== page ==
Out the back and to the west, the swell-pulling Indicators break right, over an outer reef point, but on lower tides can be a close-out on the reef. Indicators hold almost any size, and is better when there is solid swell (think 6ft plus at Cimaja). On these bigger days it is for chargers and those with the will and ability to take it’s very steep drops. Best surfed on high tide (when it is more make able and you can avoid the exposed boulders) and morning glass or a north-west wind. It’s an advanced break.
Heading west for a few hundred yards, across the river, you can check out the lefts at Karang Papak, which can be working when Cimaja is a mess. Generally the temptation doesn’t pay off however.
About 6km west from the port at Pelabuhanratu, you’ll find the main strip of losmen accommodation starting at the 3 little bridges that offer a good view of the beach. Out the front of the Samudra Hotel.
Average beach-break peaks on small swells, best surfed early morning. Normally Samudra is for the lazy, or beginners looking for a bit space. On the Northwest winds, the right corner can get reasonable, and the creeks can form good banks. 2-5ft. All levels. Consistent if not consistently good.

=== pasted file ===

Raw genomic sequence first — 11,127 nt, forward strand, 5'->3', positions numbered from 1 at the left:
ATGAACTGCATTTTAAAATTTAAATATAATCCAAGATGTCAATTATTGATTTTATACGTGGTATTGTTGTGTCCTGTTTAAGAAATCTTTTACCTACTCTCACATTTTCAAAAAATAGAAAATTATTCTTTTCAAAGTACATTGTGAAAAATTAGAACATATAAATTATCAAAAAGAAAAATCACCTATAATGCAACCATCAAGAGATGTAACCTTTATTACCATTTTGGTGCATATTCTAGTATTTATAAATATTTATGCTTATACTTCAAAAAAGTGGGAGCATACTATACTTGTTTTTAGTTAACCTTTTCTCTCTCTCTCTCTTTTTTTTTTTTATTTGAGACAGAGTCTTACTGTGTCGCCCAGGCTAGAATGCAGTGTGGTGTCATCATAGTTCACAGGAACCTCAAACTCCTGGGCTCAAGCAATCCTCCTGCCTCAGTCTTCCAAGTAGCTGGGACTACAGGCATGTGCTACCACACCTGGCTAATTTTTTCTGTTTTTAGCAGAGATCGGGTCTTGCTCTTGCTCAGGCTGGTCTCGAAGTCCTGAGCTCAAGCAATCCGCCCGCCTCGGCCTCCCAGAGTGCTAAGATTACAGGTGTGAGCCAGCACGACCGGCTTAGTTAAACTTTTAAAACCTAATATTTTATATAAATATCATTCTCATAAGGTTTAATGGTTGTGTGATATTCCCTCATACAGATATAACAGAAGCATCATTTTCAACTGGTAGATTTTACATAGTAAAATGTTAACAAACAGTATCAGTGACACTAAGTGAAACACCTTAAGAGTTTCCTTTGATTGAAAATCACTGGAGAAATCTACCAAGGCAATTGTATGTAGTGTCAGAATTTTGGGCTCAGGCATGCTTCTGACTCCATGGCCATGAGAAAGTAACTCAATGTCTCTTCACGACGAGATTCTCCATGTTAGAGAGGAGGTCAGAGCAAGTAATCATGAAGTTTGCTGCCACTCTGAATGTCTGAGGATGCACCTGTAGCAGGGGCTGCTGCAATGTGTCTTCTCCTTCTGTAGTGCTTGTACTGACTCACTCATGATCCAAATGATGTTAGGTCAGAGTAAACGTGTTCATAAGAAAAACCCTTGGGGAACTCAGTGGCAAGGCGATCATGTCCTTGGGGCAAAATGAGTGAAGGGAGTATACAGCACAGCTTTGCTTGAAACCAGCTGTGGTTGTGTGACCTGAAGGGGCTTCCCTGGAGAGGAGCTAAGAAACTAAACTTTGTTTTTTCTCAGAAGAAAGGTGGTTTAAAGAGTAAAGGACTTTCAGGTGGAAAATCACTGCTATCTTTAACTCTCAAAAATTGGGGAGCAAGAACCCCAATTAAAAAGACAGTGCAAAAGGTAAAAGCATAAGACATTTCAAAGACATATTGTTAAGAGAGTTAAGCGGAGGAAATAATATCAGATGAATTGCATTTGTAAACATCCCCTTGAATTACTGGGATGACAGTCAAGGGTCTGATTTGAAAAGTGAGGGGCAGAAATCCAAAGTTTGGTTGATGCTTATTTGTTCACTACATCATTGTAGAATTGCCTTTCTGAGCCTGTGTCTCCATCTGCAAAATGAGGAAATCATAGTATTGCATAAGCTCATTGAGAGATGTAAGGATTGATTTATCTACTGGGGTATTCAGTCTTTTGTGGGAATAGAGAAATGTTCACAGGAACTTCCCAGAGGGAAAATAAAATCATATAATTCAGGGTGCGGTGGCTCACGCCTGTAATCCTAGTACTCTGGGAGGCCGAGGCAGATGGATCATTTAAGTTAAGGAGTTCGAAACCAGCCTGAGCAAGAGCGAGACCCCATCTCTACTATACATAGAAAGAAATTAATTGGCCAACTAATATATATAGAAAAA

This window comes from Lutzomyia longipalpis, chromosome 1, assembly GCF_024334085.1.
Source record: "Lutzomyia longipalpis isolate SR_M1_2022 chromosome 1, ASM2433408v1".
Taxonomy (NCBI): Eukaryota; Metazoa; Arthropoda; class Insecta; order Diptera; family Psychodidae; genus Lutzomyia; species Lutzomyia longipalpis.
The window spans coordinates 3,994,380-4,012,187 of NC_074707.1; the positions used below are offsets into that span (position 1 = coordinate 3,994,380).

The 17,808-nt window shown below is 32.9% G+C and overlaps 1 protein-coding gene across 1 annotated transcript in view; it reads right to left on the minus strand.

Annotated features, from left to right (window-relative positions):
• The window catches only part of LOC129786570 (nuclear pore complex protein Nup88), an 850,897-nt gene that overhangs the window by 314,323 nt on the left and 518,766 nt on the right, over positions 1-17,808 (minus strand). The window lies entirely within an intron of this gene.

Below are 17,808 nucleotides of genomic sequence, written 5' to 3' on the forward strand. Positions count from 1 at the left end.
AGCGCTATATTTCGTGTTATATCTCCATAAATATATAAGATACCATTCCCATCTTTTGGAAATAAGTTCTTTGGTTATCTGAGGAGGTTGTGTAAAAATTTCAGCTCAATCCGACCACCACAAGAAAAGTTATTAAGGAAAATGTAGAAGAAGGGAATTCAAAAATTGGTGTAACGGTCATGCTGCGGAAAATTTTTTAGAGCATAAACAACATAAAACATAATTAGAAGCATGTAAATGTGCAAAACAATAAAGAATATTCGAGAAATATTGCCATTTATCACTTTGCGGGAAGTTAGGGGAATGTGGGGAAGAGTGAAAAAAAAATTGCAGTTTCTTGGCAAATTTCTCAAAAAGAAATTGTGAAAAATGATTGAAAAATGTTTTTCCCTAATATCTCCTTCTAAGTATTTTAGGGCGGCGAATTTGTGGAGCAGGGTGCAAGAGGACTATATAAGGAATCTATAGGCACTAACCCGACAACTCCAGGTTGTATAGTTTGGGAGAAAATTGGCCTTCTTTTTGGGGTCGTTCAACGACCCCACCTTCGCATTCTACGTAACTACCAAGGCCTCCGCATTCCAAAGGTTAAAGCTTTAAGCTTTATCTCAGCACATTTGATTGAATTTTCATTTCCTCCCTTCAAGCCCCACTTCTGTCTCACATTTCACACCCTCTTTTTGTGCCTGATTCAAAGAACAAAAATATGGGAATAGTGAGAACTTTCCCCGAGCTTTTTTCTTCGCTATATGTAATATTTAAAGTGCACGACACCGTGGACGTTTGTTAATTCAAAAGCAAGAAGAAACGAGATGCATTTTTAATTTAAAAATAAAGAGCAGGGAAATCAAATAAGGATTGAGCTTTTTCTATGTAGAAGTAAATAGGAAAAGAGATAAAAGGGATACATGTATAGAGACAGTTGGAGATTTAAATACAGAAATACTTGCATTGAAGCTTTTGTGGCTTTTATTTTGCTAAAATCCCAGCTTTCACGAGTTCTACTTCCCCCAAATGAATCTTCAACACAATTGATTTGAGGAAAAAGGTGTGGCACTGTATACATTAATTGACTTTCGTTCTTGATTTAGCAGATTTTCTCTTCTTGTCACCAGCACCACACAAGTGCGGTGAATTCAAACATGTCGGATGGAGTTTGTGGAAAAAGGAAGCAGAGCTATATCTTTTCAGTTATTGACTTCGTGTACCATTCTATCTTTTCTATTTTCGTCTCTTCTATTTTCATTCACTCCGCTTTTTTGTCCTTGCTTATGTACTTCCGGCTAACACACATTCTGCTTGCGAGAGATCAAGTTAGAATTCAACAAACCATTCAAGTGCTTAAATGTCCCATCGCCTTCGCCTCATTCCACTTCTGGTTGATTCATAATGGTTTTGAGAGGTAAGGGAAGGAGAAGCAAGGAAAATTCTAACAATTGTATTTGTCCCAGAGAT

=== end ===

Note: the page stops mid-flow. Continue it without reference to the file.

In the north corner of the main beach at Pelabuhanratu, about 800yds north of the main harbor.
Short right-hand point style wave on sand bottom. Karang Sari is an easy spot close to town, and a good bet on big days when Cimaja might be ragged. It’s protected from unruly south-west swells, which it can filter into shapely waves. Straight south swells are a mess here, as are dry season SE trade-winds. Northwest winds or early morning glass is best, and only works on low tides. All levels. Inconsistent.